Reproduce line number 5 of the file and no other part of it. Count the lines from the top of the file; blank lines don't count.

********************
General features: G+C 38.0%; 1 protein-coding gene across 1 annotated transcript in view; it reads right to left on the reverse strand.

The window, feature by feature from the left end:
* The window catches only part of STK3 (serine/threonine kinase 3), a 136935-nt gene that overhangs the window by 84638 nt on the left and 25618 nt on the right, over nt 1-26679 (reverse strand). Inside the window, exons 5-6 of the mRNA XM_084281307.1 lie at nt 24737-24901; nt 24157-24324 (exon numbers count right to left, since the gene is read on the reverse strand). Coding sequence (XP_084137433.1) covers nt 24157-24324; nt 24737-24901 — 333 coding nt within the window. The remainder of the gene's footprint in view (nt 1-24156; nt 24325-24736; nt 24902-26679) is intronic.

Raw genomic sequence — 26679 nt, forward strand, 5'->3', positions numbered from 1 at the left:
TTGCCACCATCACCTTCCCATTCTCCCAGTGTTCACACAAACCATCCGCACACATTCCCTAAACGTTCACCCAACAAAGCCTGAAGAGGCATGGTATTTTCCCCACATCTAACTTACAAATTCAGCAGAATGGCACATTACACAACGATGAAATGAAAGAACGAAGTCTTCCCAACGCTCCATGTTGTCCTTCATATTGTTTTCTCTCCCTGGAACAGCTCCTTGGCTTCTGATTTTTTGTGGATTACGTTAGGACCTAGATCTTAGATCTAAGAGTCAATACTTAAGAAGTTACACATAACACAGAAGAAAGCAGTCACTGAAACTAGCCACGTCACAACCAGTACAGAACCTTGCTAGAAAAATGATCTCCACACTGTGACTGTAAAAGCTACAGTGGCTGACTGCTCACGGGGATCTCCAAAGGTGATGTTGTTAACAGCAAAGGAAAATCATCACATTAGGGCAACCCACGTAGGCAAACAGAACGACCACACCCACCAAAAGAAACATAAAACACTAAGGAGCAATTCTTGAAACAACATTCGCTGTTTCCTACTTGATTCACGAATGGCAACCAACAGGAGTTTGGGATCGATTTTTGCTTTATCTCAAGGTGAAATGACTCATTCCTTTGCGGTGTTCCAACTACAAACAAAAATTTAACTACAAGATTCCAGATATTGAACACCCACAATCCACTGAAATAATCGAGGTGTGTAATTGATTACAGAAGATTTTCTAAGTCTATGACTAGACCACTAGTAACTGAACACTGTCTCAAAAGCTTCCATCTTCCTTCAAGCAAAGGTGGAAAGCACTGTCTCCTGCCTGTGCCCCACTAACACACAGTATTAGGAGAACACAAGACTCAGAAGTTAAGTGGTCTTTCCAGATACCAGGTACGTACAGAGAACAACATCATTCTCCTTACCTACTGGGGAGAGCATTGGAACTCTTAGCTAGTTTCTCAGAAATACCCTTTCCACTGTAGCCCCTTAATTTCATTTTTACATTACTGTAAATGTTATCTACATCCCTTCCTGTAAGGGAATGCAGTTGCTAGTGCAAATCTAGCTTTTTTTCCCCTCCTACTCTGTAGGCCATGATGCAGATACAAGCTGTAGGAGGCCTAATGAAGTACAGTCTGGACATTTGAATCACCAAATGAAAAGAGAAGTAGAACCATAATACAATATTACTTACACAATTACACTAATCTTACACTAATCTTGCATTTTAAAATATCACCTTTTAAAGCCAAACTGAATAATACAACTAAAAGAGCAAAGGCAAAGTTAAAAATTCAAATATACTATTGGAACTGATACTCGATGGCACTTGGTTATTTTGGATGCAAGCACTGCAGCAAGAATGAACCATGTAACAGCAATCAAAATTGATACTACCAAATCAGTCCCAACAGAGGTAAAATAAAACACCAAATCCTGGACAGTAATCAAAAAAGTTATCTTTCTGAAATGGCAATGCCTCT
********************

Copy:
TTGCCACCATCACCTTCCCATTCTCCCAGTGTTCACACAAACCATCCGCACACATTCCCTAAACGTTCACCCAACAAAGCCTGAAGAGGCATGGTATTTTCCCCACATCTAACTTACAAATTCAGCAGAATGGCACATTACACAACGATGAAATGAAAGAACGAAGTCTTCCCAACGCTCCATGTTGTCCTTCATATTGTTTTCTCTCCCTGGAACAGCTCCTTGGCTTCTGATTTTTTGTGGATTACGTTAGGACCTAGATCTTAGATCTAAGAGTCAATACTTAAGAAGTTACACATAACACAGAAGAAAGCAGTCACTGAAACTAGCCACGTCACAACCAGTACAGAACCTTGCTAGAAAAATGATCTCCACACTGTGACTGTAAAAGCTACAGTGGCTGACTGCTCACGGGGATCTCCAAAGGTGATGTTGTTAACAGCAAAGGAAAATCATCACATTAGGGCAACCCACGTAGGCAAACAGAACGACCACACCCACCAAAAGAAACATAAAACACTAAGGAGCAATTCTTGAAACAACATTCGCTGTTTCCTACTTGATTCACGAATGGCAACCAACAGGAGTTTGGGATCGATTTTTGCTTTATCTCAAGGTGAAATGACTCATTCCTTTGCGGTGTTCCAACTACAAACAAAAATTTAACTACAAGATTCCAGATATTGAACACCCACAATCCACTGAAATAATCGAGGTGTGTAATTGATTACAGAAGATTTTCTAAGTCTATGACTAGACCACTAGTAACTGAACACTGTCTCAAAAGCTTCCATCTTCCTTCAAGCAAAGGTGGAAAGCACTGTCTCCTGCCTGTGCCCCACTAACACACAGTATTAGGAGAACACAAGACTCAGAAGTTAAGTGGTCTTTCCAGATACCAGGTACGTACAGAGAACAACATCATTCTCCTTACCTACTGGGGAGAGCATTGGAACTCTTAGCTAGTTTCTCAGAAATACCCTTTCCACTGTAGCCCCTTAATTTCATTTTTACATTACTGTAAATGTTATCTACATCCCTTCCTGTAAGGGAATGCAGTTGCTAGTGCAAATCTAGCTTTTTTTCCCCTCCTACTCTGTAGGCCATGATGCAGATACAAGCTGTAGGAGGCCTAATGAAGTACAGTCTGGACATTTGAATCACCAAATGAAAAGAGAAGTAGAACCATAATACAATATTACTTACACAATTACACTAATCTTACACTAATCTTGCATTTTAAAATATCACCTTTTAAAGCCAAACTGAATAATACAACTAAAAGAGCAAAGGCAAAGTTAAAAATTCAAATATACTATTGGAACTGATACTCGATGGCACTTGGTTATTTTGGATGCAAGCACTGCAGCAAGAATGAACCATGTAACAGCAATCAAAATTGATACTACCAAATCAGTCCCAACAGAGGTAAAATAAAACACCAAATCCTGGACAGTAATCAAAAAAGTTATCTTTCTGAAATGGCAATGCCTCT